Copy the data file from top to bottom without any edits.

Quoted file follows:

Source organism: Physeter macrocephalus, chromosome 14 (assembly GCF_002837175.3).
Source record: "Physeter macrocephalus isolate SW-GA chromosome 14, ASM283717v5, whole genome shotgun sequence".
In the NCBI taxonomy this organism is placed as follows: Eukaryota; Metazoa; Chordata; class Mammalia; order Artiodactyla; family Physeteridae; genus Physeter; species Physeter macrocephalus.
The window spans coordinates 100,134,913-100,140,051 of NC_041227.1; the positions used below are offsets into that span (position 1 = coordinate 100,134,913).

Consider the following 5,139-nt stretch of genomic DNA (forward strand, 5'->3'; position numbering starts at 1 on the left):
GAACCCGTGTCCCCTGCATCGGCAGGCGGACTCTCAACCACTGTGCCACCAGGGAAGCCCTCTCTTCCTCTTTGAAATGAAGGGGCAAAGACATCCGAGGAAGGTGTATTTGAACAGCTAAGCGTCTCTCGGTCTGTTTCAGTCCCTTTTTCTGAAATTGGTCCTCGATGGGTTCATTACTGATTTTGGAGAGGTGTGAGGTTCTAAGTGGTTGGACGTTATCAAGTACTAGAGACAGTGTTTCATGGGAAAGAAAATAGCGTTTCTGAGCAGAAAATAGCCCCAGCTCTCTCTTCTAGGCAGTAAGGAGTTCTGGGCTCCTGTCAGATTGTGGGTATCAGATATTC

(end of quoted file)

Source organism: Physeter macrocephalus, chromosome 14 (assembly GCF_002837175.3).
Source record: "Physeter macrocephalus isolate SW-GA chromosome 14, ASM283717v5, whole genome shotgun sequence".
In the NCBI taxonomy this organism is placed as follows: Eukaryota; Metazoa; Chordata; class Mammalia; order Artiodactyla; family Physeteridae; genus Physeter; species Physeter macrocephalus.
The window spans coordinates 100,134,913-100,140,051 of NC_041227.1; the positions used below are offsets into that span (position 1 = coordinate 100,134,913).

Consider the following 5,139-nt stretch of genomic DNA (forward strand, 5'->3'; position numbering starts at 1 on the left):
GAACCCGTGTCCCCTGCATCGGCAGGCGGACTCTCAACCACTGTGCCACCAGGGAAGCCCTCTCTTCCTCTTTGAAATGAAGGGGCAAAGACATCCGAGGAAGGTGTATTTGAACAGCTAAGCGTCTCTCGGTCTGTTTCAGTCCCTTTTTCTGAAATTGGTCCTCGATGGGTTCATTACTGATTTTGGAGAGGTGTGAGGTTCTAAGTGGTTGGACGTTATCAAGTACTAGAGACAGTGTTTCATGGGAAAGAAAATAGCGTTTCTGAGCAGAAAATAGCCCCAGCTCTCTCTTCTAGGCAGTAAGGAGTTCTGGGCTCCTGTCAGATTGTGGGTATCAGATATTC